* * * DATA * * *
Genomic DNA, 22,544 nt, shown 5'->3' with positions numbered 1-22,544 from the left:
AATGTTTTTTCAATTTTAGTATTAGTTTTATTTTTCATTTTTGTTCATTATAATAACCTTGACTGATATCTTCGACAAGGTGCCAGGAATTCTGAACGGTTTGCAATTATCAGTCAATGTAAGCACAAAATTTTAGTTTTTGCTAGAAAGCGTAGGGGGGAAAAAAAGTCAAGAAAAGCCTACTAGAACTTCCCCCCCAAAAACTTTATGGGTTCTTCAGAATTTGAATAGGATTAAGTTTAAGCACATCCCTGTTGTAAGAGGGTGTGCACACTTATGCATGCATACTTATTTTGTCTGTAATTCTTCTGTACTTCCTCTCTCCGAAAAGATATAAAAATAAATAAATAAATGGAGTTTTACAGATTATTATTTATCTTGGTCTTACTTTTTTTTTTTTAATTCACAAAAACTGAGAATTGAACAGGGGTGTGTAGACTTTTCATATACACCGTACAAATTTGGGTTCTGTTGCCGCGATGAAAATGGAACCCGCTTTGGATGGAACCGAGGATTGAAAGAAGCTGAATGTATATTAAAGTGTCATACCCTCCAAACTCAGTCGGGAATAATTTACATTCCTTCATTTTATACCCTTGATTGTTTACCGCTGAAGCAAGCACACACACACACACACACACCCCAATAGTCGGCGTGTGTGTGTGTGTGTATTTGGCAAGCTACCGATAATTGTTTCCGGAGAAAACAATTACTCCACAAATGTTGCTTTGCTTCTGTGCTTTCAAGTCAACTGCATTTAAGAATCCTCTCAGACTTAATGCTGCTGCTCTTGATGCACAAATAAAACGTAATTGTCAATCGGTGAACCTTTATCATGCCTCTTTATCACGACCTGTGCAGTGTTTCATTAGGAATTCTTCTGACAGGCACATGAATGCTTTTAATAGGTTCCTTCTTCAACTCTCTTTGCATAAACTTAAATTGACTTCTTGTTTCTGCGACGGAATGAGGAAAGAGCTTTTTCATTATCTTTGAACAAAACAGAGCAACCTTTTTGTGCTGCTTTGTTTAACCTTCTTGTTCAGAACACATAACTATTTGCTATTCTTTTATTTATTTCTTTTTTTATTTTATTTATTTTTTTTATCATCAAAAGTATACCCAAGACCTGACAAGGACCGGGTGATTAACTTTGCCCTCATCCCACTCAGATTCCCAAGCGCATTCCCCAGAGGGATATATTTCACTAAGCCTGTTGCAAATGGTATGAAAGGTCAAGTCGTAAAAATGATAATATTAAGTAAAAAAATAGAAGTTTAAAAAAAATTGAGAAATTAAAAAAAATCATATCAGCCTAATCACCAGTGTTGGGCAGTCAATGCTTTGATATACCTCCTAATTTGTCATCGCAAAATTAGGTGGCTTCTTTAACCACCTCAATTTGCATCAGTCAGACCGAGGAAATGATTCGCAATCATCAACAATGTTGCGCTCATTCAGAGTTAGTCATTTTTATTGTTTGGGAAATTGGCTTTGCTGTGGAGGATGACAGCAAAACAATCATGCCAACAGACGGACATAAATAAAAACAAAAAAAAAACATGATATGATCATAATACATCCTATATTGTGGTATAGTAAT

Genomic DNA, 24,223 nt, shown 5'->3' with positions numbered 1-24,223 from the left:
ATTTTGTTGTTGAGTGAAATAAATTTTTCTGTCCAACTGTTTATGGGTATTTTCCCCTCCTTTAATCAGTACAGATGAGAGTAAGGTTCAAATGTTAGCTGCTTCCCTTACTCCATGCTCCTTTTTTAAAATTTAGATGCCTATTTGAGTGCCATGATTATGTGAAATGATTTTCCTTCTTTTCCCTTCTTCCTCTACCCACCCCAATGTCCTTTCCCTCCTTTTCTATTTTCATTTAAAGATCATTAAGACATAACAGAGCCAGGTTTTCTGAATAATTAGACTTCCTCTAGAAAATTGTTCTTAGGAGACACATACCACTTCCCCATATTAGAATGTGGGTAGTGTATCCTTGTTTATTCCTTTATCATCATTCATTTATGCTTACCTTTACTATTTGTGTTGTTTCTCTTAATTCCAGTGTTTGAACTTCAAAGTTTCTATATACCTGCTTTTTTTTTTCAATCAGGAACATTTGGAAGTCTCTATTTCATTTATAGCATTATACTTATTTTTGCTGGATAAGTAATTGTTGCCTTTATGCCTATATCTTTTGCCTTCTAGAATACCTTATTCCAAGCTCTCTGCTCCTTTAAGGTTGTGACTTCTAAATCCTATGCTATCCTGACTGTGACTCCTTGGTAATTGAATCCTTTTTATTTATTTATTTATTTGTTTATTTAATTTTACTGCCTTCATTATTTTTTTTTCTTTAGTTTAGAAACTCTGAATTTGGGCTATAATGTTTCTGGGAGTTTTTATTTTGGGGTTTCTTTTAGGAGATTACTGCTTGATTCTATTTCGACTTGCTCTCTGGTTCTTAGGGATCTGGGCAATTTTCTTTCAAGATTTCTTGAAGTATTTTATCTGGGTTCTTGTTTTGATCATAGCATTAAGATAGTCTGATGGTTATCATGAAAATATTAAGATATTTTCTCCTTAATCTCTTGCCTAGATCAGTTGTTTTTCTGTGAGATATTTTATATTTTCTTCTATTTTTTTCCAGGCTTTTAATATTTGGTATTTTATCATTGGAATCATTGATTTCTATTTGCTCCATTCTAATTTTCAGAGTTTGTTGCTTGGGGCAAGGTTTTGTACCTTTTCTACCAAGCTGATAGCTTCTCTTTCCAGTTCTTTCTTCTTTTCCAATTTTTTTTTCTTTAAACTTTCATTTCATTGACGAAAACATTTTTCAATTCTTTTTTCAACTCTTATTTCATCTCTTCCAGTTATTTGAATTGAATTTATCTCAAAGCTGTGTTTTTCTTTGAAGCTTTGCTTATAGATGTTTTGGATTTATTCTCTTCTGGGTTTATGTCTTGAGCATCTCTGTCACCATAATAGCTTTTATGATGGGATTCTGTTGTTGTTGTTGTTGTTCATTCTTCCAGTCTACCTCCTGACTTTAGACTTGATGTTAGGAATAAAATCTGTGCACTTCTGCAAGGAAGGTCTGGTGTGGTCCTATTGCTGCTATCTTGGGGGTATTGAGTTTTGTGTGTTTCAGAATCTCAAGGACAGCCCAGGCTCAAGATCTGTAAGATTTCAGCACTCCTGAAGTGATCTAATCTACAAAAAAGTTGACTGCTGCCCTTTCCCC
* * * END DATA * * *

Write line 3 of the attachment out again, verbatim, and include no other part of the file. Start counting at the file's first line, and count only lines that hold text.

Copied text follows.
Genomic DNA, 24,223 nt, shown 5'->3' with positions numbered 1-24,223 from the left: